Studies on the function of the NGFIB subfamily of nuclear receptors in adipose tissue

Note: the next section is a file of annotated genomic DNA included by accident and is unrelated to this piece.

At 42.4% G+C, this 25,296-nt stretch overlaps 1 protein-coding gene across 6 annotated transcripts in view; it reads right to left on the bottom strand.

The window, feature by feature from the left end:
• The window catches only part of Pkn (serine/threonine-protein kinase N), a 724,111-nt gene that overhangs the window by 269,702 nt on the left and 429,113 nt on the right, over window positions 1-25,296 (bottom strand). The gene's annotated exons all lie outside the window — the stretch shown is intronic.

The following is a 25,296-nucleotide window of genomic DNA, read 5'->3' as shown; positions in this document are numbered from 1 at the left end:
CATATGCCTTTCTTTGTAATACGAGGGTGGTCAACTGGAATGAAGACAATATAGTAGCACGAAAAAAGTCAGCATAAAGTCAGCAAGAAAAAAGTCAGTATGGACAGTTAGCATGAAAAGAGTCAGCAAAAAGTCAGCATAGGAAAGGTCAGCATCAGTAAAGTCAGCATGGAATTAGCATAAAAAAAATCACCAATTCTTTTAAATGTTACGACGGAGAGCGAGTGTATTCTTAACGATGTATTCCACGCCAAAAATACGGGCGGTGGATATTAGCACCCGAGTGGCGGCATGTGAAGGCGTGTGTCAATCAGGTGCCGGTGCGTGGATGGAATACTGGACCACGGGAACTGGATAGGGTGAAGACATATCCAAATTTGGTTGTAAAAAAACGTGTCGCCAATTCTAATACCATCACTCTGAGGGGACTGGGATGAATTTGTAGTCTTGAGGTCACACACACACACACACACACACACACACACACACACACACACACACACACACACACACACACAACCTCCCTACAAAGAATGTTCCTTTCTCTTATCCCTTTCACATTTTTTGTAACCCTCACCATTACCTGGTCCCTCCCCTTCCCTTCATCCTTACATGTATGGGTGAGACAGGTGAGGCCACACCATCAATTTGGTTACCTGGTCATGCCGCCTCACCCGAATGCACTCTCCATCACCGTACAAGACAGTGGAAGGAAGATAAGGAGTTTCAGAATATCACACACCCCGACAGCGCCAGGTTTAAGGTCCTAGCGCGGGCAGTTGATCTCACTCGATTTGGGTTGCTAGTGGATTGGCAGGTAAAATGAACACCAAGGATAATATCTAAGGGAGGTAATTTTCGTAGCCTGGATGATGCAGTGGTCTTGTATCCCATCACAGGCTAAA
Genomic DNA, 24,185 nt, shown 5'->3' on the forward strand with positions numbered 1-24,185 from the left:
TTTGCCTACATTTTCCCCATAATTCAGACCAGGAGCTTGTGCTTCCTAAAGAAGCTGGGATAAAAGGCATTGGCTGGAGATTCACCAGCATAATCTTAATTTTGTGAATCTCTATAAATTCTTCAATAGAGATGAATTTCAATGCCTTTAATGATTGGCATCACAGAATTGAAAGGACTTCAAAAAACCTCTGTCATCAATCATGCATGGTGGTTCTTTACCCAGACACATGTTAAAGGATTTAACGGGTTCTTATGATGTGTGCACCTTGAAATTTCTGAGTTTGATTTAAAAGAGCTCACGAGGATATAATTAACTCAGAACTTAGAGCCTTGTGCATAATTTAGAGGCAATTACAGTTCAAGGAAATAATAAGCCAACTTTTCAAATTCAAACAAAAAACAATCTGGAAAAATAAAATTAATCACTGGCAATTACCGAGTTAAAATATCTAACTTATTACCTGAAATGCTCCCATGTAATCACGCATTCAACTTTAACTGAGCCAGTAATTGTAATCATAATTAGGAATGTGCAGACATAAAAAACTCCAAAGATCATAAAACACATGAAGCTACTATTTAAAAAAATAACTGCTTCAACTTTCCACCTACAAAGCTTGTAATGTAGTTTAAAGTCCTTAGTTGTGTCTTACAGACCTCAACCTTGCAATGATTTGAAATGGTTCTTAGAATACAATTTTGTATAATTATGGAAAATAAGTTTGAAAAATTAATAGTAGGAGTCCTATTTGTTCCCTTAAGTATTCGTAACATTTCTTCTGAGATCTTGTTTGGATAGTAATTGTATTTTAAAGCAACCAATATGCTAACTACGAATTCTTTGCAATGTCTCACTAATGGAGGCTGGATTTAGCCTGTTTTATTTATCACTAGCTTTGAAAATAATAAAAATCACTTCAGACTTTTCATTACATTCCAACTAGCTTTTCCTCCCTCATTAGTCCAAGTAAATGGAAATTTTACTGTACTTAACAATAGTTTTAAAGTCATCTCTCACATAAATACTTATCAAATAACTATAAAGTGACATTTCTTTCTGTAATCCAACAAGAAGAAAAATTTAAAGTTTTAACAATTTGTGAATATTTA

The NGFIB family of nuclear receptors consists of three members: Nurrl, nur77 and NOR-1. Genes from this family are classified as immediate early genes in that they are rapidly and transiently induced by a variety of stimuli, including neurotransmitters, growth factors, cAMP and fatty acids. Although identified as having no putative ligand binding domain, regulation of these nuclear receptors may be at the level of phosphorylation or RXR heterodimerisation. Nurrl and nur77 are expressed in adipose tissue at levels greater than in liver, spleen, lung and kidney, in both human and mouse tissue. During adipogenesis in both 3T3-L1 cells and primary sub-cutaneous murine preadipocytes, there is induction of Nurrl and nur77 expression between 60 and 120 minutes after which expression subsides. Using different protocols to induce differentiation it was demonstrated that isobutylmethylxanthine (IBMX), a phosphodiesterase inhibitor which elevates intracellular cAMP, was a critical requirement for inducing the transient Nurrl expression as well as adipogenesis. In order to investigate the effect of Nurrl expression in adipogenesis, an adenovirus mediated over-expression system was employed. Over-expression of Nurrl resulted in a decrease in adipogenesis, as well as decreases in the expression of PPARy and C/EBPa. Examination of adipocyte morphology illustrated that cells over-expressing Nurrl had less lipid accumulation, as assessed by Oil red O and by confocal microscopy. Furthermore mRNA analysis of adipocyte markers showed reduced levels of Hormone Sensitive Lipase (HSL), CD36 and Perilipin expression. In addition, the effect on adipocyte function, namely lipolysis and glucose uptake, was also investigated. Results suggest that Nurrl does not significantly alter glucose uptake but does elevate lipolysis. Subsequent to the findings above, microarray analysis has been performed on control and Nurrl over-expressing 3T3-L1 cells at two time points (72hrs and 192hrs), post differentiation. Analysis of the microarray data confirmed the earlier findings on adipogenesis and has identified a number of additional pathways, in which Nurrl would appear to play a role, namely - NO pathway, steroidogenesis and cytokine/prostaglandin regulation. Preliminary work has been performed with siRNA to knock-down the gene expression of Nurrl in order to investigate potential consequences on adipogenesis. In conclusion, a supposed role for Nurrl has been demonstrated in adipogenesis and lipid accumulation and also adipocyte secretory and metabolic function, with implications for insulin resistance at the adipocyte level.